Big-box department stores revolutionized the retail industry in the late 20th century, and Wal-Mart (NYSE:WMT) remains the industry's giant. With more than 2.3 million employees worldwide, Wal-Mart is the biggest private employer in the nation, and the company has rewarded long-term shareholders with 20% average annual returns over the past 40 years and an impressive streak of raising its dividend payments every year for more than 40 years. Yet recently, Wal-Mart stock has fallen dramatically, calling into question the company's future growth prospects. Let's look more closely at Wal-Mart to see whether investors can count on the Dow component to raise its dividend in 2017.

Image source: Wal-Mart.

Dividend Stats on Wal-Mart

Current Quarterly Dividend Per Share


Current Yield


Number of Consecutive Years With Dividend Increases

43 years

Payout Ratio


Last Increase

March 2016

Source: Yahoo! Finance. Last increase refers to ex-dividend date.

A look at Wal-Mart's long-term dividend growth

Wal-Mart's track record of boosting its payouts has been extremely impressive, and the gains were particularly large over the past 15 years or so. Double-digit percentage boosts to the quarterly dividend payment were common, and as recently as 2013, Wal-Mart made an 18% increase to its dividend, capping a run that had almost doubled the quarterly amount just since 2008.

Yet in recent years, Wal-Mart has almost done away with dividend growth. The company has made token increases of $0.01 per share in three consecutive years, amounting to raises of just over 2% each year. That has had the effect of extending Wal-Mart's streak of annual dividend increases, but it hasn't given investors any confidence about the company's true commitment to income investors.

WMT Dividend Chart

WMT Dividend data by YCharts

Why has Wal-Mart's dividend growth come to a near-standstill?

A combination of factors has hit Wal-Mart hard over the past couple of years. First and foremost, terrible conditions throughout the brick-and-mortar retail space have spared few companies, and it isn't entirely fair to single Wal-Mart out. In fact, some department store retailers are facing much bigger challenges than Wal-Mart is, and high-end retail in particular has had to deal with challenges that Wal-Mart's more mainstream core of shoppers hasn't yet posed.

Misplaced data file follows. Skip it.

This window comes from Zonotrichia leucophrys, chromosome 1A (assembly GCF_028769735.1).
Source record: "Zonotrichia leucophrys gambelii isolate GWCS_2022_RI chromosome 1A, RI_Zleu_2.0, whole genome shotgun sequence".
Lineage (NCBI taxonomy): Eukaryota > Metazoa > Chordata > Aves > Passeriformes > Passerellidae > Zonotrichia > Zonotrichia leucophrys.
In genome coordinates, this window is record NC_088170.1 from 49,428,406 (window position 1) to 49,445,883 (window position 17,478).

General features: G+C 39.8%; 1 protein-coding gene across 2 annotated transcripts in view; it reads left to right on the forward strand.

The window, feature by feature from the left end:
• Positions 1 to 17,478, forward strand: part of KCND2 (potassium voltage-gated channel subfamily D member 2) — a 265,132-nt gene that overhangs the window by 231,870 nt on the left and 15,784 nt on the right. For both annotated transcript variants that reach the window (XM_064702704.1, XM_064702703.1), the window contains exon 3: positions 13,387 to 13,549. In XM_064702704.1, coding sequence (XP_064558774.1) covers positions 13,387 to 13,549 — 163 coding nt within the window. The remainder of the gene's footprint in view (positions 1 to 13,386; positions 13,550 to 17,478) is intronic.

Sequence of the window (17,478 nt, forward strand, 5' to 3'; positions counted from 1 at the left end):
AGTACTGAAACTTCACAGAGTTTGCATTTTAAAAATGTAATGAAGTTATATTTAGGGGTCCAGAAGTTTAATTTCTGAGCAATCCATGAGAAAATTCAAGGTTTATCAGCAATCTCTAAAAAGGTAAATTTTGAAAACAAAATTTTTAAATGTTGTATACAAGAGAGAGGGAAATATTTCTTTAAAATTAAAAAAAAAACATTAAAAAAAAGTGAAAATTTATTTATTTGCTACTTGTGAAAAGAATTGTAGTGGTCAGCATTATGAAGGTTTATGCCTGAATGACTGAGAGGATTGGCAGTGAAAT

Yet Wal-Mart does have some company-specific issues as well. The company decided to close all of its Wal-Mart Express stores in early 2016. The concept had grown to more than 100 stores, but the attempt to bring the Wal-Mart name to a store size far smaller than the traditional supercenter didn't pick up traction. The retailer still has high hopes for other concepts like its Neighborhood Market offering, but closures of both that concept and traditional supercenters also show some that Wal-Mart has had to optimize its store portfolio to avoid taking financial hits from sluggish conditions in retail. In addition, despite big spending to boost its online presence, Wal-Mart still hasn't found a way to compete effectively against the biggest online-only retailers.

Moreover, Wal-Mart is facing some cost increases that not all of its competitors have to deal with right now. Wal-Mart has boosted its base wages over the past two years, with increases to $10 per hour as of February 2016. But many states are boosting minimum wages on a long-term path that could force further increases. Moreover, it will be hard for Wal-Mart to match some of its big-box peers, simply because of the nature of its business model.

Will Wal-Mart raise its dividend in 2017?

Even though Wal-Mart has had difficulties in generating as much growth as investors would like, however, the company does have the capacity to boost its dividend. With a payout ratio well under 50%, further increases in Wal-Mart's quarterly payout wouldn't have a dramatic impact on its available cash flow. That would still leave the retailer with plenty of options in considering what to do with the bulk of its capital.

Based on its recent actions, investors shouldn't expect Wal-Mart to give them more than another $0.01 per share token increase in 2017. That would take the quarterly payment to $0.51 per share, and leave the yield at close to 3% while extending Wal-Mart's impressive streak for another year. Before investors can count on bigger hikes, Wal-Mart will have to restart its growth engines and demonstrate that it can compete effectively not only against its department store peers but also against online retail giants without the brick-and-mortar baggage that Wal-Mart has to carry.